The Denison Development Alliance is looking to assist businesses in going virtual in a time of social distancing.


The economic developer is considering new incentives that would support area businesses in their efforts to develop online e-commerce platforms.


“We want to promote Denison and promote businesses and we saw from this this COVID(-19) action that the businesses that were the most resilient had an online presence and contactless payment functionality,” DDA Vice President William Myers said.


For the incentive, the DDA is considering taking a portion of its marketing budget for the year and instead utilizing it as an incentive program. This incentive would provide prospective businesses with a matching grant for starting online sales and other online platforms for business.


Myers noted that this platform can vary from business to business, including plug-ins on websites, mobile apps or implementation with other online services like GrubHub.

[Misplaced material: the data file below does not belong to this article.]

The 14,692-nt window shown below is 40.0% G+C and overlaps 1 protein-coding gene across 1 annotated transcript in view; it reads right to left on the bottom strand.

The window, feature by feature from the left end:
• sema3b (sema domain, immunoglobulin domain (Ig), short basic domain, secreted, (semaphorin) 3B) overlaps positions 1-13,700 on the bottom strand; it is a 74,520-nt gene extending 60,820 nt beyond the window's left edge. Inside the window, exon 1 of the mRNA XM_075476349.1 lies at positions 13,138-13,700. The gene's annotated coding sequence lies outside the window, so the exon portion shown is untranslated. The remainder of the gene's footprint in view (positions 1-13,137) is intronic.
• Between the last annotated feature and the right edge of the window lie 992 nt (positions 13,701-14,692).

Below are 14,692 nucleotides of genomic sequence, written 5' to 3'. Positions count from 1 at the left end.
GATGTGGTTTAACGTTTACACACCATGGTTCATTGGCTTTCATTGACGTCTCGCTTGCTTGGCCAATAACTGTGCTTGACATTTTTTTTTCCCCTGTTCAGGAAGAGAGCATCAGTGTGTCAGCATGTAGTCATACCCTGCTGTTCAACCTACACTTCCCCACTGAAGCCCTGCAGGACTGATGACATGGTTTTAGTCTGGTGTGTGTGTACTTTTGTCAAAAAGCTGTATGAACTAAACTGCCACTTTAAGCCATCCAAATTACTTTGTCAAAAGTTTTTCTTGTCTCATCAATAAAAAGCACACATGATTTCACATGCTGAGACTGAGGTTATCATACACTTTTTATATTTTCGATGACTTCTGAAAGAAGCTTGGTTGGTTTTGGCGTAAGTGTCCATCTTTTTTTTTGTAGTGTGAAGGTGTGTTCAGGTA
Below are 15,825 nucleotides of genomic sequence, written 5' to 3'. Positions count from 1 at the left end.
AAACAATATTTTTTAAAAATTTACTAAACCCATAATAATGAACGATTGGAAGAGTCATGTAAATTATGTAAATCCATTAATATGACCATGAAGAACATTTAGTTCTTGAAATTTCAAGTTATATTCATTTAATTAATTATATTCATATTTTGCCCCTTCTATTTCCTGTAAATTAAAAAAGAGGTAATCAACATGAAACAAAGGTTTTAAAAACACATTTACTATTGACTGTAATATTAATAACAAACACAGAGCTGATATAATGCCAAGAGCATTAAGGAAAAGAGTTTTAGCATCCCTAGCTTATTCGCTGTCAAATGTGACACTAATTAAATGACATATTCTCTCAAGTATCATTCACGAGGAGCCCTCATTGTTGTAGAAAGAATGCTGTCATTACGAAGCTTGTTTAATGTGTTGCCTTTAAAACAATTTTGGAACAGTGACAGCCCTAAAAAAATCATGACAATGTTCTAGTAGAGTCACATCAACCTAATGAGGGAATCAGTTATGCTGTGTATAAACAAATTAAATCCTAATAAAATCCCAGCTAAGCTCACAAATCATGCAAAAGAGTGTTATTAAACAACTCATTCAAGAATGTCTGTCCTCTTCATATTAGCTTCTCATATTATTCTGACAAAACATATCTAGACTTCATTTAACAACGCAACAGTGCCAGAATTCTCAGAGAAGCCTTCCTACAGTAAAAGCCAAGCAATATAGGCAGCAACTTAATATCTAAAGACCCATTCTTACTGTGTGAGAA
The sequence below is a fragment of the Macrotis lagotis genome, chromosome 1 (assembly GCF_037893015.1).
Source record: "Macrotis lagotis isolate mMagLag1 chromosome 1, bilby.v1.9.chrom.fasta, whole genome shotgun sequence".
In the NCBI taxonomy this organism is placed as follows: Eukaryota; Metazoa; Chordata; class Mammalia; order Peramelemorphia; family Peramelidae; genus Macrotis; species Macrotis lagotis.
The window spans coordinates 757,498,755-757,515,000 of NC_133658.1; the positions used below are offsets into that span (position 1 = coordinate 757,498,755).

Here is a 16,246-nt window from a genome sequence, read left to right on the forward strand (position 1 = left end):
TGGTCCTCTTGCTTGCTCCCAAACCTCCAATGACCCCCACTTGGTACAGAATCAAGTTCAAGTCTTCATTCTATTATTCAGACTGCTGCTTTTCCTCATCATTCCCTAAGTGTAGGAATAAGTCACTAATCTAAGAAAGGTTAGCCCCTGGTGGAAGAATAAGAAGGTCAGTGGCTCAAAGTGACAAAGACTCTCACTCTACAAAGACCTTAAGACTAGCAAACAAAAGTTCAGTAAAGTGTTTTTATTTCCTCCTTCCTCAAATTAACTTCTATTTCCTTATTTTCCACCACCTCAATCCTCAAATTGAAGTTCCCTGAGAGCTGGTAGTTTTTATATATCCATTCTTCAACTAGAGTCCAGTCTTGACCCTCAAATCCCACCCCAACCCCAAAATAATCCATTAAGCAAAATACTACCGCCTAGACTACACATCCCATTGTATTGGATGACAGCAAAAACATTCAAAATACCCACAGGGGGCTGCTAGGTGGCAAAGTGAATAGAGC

“We want part of these funds to be spent on consultants to find out what is best for a company because what works best for restaurants, doesn’t work the best for boutiques,” he said.


The idea of supporting online sales has been considered by the DDA recently, but the ongoing COVID-19 pandemic hastened the development, Myers said.


“We don’t know how long this is going to go on. So, we can help more businesses to hopefully more get more resources in place,” he said. “Once we get on the backside of this crisis, they will be stronger businesses.


“While hopefully this won’t happen again, if it does, we will have the resources in place to assist.”


Early plans for the program call for the business to put in at least 25 percent of the cost, with the DDA matching it with the remaining 75 percent.


For businesses that are just starting e-commerce, Myers said 75 percent of the funds could be used for implementation, with the remaining 25 percent used for advertising under this model.


For businesses with an established online presence, these numbers would be reversed and 75 percent could be used for advertising.


For the initial roll out, Myers said the DDA would likely start with about six or seven initial projects before adding more if the program proves successful.


Michael Hutchins is the local government reporter for the Herald Democrat. He can be reached at mhutchins@heralddemocrat.com.